Amul Kalia, EFF

Amul Kalia


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Past articles by Amul:


Why We're Helping The Stranger Unseal Electronic Surveillance Records

Consider this: Deputy Attorney General Rod Rosenstein has been going around talking about “responsible encryption” for some time now— proselytizing for encryption that’s somehow only accessible by the government—something we all know to be unworkable. If the Department of Justice (DOJ) is taking... → Read More


Here's How Congress Should Respond to the Equifax Breach

There is very little doubt that Equifax’s negligent security practices were a major contributing factor in the massive breach of 145.5-million Americans’ most sensitive information. In the wake of the breach, EFF has spent a lot of time thinking through how to ensure that such a catastrophic breach... → Read More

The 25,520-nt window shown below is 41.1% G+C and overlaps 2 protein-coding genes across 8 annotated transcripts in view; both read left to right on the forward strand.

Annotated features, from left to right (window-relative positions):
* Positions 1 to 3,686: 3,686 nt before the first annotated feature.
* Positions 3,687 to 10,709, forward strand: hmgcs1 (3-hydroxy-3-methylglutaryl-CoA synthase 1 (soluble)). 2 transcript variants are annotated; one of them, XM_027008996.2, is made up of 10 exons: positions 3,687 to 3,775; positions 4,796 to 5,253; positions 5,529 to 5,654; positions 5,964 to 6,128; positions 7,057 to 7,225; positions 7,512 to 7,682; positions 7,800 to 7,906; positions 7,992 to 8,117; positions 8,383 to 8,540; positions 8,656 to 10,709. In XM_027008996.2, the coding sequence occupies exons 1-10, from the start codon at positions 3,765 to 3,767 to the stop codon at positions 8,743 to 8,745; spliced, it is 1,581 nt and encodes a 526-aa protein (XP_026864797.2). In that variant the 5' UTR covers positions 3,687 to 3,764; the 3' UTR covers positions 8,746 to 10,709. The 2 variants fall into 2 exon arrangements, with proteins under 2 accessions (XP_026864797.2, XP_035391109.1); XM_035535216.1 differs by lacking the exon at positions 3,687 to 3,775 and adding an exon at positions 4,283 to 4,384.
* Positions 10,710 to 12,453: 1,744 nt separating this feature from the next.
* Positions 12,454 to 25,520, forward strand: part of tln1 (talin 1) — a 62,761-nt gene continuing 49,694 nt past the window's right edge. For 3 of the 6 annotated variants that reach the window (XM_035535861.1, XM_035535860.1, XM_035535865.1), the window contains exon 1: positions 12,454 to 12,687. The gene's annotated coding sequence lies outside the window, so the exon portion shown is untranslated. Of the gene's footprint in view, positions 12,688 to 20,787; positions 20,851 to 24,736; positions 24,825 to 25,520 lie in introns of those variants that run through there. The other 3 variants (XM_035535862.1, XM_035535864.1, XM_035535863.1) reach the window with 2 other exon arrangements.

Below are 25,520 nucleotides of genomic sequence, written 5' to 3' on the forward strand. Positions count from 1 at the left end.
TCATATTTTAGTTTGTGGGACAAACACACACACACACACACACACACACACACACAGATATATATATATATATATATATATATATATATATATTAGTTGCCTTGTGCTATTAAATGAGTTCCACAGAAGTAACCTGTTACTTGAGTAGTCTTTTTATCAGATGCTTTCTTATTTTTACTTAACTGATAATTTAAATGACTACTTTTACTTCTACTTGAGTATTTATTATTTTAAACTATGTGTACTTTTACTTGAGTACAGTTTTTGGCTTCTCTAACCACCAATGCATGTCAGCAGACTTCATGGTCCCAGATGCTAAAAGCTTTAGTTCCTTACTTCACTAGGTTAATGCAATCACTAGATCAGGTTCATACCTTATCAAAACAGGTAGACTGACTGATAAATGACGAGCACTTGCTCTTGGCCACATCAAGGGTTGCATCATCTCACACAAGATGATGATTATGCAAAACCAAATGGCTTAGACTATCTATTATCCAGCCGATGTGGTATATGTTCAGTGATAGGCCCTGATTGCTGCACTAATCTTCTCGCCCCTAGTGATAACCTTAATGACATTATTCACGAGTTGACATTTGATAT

Expanding E-Verify is a Privacy Disaster in the Making

E-Verify is a massive federal data system used to verify the eligibility of job applicants to work in the United States. The U.S. Department of Homeland Security (DHS), U.S. Citizenship and Immigration Services (USCIS), and the U.S. Social Security Administration (SSA) administer E-Verify. Until... → Read More


Victory! California Just Reformed Its Gang Databases and Made Them More Accountable

Gov. Jerry Brown has signed A.B. 90, a bill that EFF advocated for to bring additional accountability and transparency to the various shared gang databases maintained by the State of California. With a campaign organized by a broad coalition of civil liberties organizations—such as Youth Justice... → Read More


LinkNYC Improves Privacy Policy, Yet Problems Remain

Since first appearing on the streets of New York City in 2016, LinkNYC’s free public Wi-Fi kiosks have prompted controversy. The initial version of the kiosks’ privacy policy was particularly invasive: it allowed for LinkNYC to store personal browser history, time spent on a particular website, and... → Read More